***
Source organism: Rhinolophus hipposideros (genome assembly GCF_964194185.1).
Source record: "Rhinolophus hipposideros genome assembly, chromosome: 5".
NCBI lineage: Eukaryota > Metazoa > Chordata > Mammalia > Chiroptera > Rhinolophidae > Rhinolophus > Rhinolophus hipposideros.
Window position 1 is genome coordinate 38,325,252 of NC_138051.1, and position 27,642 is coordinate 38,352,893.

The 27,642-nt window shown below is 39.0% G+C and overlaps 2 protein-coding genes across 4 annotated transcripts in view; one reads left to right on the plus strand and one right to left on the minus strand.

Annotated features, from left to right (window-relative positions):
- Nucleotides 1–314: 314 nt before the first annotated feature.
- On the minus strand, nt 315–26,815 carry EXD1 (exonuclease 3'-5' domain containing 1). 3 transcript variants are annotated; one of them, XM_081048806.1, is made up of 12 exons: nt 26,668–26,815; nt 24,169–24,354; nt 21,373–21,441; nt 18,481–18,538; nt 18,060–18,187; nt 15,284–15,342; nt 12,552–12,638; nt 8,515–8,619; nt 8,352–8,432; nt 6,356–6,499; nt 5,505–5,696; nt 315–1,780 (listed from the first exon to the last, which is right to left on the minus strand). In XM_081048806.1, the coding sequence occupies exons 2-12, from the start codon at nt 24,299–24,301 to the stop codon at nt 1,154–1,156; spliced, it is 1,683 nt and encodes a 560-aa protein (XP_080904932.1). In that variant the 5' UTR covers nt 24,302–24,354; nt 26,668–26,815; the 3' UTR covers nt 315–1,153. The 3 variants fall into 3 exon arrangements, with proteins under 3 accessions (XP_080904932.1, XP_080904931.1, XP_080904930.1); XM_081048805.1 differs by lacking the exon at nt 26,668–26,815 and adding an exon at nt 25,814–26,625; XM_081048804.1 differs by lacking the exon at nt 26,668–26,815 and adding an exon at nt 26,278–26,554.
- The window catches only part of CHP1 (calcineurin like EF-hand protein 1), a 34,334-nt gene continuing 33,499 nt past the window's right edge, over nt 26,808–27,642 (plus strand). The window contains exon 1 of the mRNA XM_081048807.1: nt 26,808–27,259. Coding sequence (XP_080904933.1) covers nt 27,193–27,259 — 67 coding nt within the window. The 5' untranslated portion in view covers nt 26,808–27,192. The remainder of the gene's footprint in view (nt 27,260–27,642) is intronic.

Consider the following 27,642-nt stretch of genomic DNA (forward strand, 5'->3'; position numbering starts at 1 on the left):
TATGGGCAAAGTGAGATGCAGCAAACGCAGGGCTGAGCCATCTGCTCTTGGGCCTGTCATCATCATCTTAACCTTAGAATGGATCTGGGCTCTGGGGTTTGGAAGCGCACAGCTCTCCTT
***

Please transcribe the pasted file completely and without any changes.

Source organism: Rhinolophus hipposideros (genome assembly GCF_964194185.1).
Source record: "Rhinolophus hipposideros genome assembly, chromosome: 5".
NCBI lineage: Eukaryota > Metazoa > Chordata > Mammalia > Chiroptera > Rhinolophidae > Rhinolophus > Rhinolophus hipposideros.
Window position 1 is genome coordinate 38,325,252 of NC_138051.1, and position 27,642 is coordinate 38,352,893.

The 27,642-nt window shown below is 39.0% G+C and overlaps 2 protein-coding genes across 4 annotated transcripts in view; one reads left to right on the plus strand and one right to left on the minus strand.

Annotated features, from left to right (window-relative positions):
- Nucleotides 1–314: 314 nt before the first annotated feature.
- On the minus strand, nt 315–26,815 carry EXD1 (exonuclease 3'-5' domain containing 1). 3 transcript variants are annotated; one of them, XM_081048806.1, is made up of 12 exons: nt 26,668–26,815; nt 24,169–24,354; nt 21,373–21,441; nt 18,481–18,538; nt 18,060–18,187; nt 15,284–15,342; nt 12,552–12,638; nt 8,515–8,619; nt 8,352–8,432; nt 6,356–6,499; nt 5,505–5,696; nt 315–1,780 (listed from the first exon to the last, which is right to left on the minus strand). In XM_081048806.1, the coding sequence occupies exons 2-12, from the start codon at nt 24,299–24,301 to the stop codon at nt 1,154–1,156; spliced, it is 1,683 nt and encodes a 560-aa protein (XP_080904932.1). In that variant the 5' UTR covers nt 24,302–24,354; nt 26,668–26,815; the 3' UTR covers nt 315–1,153. The 3 variants fall into 3 exon arrangements, with proteins under 3 accessions (XP_080904932.1, XP_080904931.1, XP_080904930.1); XM_081048805.1 differs by lacking the exon at nt 26,668–26,815 and adding an exon at nt 25,814–26,625; XM_081048804.1 differs by lacking the exon at nt 26,668–26,815 and adding an exon at nt 26,278–26,554.
- The window catches only part of CHP1 (calcineurin like EF-hand protein 1), a 34,334-nt gene continuing 33,499 nt past the window's right edge, over nt 26,808–27,642 (plus strand). The window contains exon 1 of the mRNA XM_081048807.1: nt 26,808–27,259. Coding sequence (XP_080904933.1) covers nt 27,193–27,259 — 67 coding nt within the window. The 5' untranslated portion in view covers nt 26,808–27,192. The remainder of the gene's footprint in view (nt 27,260–27,642) is intronic.

Consider the following 27,642-nt stretch of genomic DNA (forward strand, 5'->3'; position numbering starts at 1 on the left):
TATGGGCAAAGTGAGATGCAGCAAACGCAGGGCTGAGCCATCTGCTCTTGGGCCTGTCATCATCATCTTAACCTTAGAATGGATCTGGGCTCTGGGGTTTGGAAGCGCACAGCTCTCCTT